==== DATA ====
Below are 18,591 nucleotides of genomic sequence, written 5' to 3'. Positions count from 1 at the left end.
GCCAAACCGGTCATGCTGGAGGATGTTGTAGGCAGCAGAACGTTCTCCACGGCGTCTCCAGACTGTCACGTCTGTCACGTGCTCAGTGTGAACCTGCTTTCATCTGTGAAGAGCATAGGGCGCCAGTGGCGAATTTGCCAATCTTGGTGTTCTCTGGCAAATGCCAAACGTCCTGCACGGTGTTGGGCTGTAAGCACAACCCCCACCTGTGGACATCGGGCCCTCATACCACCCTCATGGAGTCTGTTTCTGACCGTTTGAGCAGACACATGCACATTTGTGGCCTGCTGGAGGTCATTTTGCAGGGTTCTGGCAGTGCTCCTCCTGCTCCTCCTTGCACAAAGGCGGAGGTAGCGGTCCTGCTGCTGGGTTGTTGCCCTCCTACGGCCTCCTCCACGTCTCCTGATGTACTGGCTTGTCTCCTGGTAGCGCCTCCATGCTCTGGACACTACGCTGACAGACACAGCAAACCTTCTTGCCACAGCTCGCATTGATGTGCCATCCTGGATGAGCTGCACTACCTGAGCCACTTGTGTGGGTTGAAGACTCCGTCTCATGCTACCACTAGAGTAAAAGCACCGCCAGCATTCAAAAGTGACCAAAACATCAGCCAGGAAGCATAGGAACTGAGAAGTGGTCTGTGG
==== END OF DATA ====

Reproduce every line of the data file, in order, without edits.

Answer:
Below are 18,591 nucleotides of genomic sequence, written 5' to 3'. Positions count from 1 at the left end.
GCCAAACCGGTCATGCTGGAGGATGTTGTAGGCAGCAGAACGTTCTCCACGGCGTCTCCAGACTGTCACGTCTGTCACGTGCTCAGTGTGAACCTGCTTTCATCTGTGAAGAGCATAGGGCGCCAGTGGCGAATTTGCCAATCTTGGTGTTCTCTGGCAAATGCCAAACGTCCTGCACGGTGTTGGGCTGTAAGCACAACCCCCACCTGTGGACATCGGGCCCTCATACCACCCTCATGGAGTCTGTTTCTGACCGTTTGAGCAGACACATGCACATTTGTGGCCTGCTGGAGGTCATTTTGCAGGGTTCTGGCAGTGCTCCTCCTGCTCCTCCTTGCACAAAGGCGGAGGTAGCGGTCCTGCTGCTGGGTTGTTGCCCTCCTACGGCCTCCTCCACGTCTCCTGATGTACTGGCTTGTCTCCTGGTAGCGCCTCCATGCTCTGGACACTACGCTGACAGACACAGCAAACCTTCTTGCCACAGCTCGCATTGATGTGCCATCCTGGATGAGCTGCACTACCTGAGCCACTTGTGTGGGTTGAAGACTCCGTCTCATGCTACCACTAGAGTAAAAGCACCGCCAGCATTCAAAAGTGACCAAAACATCAGCCAGGAAGCATAGGAACTGAGAAGTGGTCTGTGG